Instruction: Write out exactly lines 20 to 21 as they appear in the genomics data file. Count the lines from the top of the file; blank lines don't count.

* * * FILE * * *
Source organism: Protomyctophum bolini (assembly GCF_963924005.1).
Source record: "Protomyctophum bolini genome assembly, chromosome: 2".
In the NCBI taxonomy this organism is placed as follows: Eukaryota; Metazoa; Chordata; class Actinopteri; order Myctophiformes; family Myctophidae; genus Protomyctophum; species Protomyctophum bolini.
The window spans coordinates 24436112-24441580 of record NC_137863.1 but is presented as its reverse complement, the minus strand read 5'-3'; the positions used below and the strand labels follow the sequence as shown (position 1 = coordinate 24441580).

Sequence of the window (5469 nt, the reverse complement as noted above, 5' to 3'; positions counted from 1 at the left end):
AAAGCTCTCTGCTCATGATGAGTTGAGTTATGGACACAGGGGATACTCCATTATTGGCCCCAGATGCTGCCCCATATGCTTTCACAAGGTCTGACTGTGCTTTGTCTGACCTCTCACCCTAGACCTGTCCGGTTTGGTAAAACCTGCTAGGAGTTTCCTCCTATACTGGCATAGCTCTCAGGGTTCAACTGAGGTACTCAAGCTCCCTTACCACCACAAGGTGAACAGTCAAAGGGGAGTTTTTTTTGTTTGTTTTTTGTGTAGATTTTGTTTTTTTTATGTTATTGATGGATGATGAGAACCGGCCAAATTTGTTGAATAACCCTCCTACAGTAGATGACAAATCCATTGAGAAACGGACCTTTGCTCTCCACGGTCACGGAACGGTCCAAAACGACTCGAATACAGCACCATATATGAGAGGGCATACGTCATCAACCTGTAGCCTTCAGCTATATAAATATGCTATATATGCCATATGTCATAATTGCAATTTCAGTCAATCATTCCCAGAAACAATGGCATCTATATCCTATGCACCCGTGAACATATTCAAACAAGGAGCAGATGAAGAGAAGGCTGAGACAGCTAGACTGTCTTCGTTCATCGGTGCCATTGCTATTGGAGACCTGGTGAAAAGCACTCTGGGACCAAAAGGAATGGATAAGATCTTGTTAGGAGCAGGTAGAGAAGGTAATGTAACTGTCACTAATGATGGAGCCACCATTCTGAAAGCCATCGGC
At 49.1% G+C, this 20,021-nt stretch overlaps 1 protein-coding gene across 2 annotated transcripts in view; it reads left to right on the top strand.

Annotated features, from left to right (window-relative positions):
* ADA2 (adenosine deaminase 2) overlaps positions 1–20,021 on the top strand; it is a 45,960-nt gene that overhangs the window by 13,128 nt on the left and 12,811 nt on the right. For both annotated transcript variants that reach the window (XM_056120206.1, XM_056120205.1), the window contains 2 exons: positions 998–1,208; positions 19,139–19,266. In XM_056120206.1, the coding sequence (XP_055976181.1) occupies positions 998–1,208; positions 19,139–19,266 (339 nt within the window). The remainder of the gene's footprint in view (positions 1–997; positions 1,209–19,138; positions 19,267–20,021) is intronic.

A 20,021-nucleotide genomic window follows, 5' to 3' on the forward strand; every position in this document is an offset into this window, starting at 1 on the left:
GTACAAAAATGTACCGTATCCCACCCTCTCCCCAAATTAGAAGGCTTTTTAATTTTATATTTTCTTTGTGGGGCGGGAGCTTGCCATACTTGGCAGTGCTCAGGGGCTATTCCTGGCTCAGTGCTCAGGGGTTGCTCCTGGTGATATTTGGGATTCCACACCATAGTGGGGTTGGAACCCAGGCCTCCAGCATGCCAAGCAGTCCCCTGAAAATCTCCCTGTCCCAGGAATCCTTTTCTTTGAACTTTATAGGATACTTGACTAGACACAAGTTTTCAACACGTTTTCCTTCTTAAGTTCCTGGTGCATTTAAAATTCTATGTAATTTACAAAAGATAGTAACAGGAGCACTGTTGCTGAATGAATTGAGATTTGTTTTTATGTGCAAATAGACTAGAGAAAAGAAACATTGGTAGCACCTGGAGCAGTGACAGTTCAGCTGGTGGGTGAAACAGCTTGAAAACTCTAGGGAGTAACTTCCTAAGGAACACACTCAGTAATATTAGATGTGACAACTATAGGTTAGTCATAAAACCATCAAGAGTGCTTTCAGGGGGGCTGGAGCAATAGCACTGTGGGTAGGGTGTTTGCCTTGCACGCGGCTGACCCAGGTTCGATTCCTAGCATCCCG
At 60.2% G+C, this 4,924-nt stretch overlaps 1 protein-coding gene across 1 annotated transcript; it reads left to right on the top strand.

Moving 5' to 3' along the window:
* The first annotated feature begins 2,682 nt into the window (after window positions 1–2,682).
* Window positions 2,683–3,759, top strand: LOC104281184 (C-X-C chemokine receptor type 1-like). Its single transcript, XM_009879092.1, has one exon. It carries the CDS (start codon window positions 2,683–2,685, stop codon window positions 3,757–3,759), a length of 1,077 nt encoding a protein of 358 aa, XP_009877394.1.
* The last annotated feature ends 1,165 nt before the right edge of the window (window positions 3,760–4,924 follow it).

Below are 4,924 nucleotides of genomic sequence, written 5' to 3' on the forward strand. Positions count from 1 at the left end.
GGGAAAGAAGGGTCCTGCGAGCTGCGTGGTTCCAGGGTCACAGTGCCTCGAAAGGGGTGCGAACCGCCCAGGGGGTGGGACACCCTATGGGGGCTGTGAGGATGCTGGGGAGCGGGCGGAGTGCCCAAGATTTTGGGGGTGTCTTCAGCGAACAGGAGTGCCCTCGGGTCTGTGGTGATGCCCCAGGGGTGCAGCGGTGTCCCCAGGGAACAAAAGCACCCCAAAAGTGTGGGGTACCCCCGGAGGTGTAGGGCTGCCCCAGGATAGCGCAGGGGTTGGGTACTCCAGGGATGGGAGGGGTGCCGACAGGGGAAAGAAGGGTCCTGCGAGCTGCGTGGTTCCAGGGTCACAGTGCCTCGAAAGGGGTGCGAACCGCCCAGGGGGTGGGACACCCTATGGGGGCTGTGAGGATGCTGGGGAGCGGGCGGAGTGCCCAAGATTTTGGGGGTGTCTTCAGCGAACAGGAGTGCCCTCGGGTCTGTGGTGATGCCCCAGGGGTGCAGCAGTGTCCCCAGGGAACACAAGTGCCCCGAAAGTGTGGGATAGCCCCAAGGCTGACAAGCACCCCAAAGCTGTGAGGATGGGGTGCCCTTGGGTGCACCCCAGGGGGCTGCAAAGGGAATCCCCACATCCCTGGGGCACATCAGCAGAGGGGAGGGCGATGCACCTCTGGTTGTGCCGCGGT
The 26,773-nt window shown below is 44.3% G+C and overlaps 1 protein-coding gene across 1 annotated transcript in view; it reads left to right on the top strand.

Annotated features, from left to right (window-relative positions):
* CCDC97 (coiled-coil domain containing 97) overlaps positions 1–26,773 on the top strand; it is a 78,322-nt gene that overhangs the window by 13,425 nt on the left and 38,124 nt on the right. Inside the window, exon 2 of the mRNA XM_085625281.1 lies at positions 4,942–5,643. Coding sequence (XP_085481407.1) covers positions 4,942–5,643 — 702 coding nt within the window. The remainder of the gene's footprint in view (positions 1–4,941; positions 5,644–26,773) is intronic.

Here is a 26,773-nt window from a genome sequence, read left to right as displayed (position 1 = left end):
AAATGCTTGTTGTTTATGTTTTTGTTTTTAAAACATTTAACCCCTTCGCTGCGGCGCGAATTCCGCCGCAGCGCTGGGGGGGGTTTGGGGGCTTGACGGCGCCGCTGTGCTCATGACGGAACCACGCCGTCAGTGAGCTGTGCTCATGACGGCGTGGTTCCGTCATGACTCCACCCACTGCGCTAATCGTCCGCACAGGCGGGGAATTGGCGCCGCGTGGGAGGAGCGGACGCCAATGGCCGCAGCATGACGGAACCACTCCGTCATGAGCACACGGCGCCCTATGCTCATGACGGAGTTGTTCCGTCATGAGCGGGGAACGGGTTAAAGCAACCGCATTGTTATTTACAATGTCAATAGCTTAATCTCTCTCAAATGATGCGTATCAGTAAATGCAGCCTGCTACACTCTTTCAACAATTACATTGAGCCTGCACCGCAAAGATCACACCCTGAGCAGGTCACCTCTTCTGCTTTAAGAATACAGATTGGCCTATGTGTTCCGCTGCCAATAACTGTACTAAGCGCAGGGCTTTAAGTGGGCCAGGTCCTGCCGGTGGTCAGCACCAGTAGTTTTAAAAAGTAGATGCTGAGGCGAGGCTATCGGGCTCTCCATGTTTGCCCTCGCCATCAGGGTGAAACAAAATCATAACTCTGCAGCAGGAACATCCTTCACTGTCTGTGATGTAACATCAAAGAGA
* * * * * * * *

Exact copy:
Annotated features, from left to right (window-relative positions):
* CCDC97 (coiled-coil domain containing 97) overlaps positions 1–26,773 on the top strand; it is a 78,322-nt gene that overhangs the window by 13,425 nt on the left and 38,124 nt on the right. Inside the window, exon 2 of the mRNA XM_085625281.1 lies at positions 4,942–5,643. Coding sequence (XP_085481407.1) covers positions 4,942–5,643 — 702 coding nt within the window. The remainder of the gene's footprint in view (positions 1–4,941; positions 5,644–26,773) is intronic.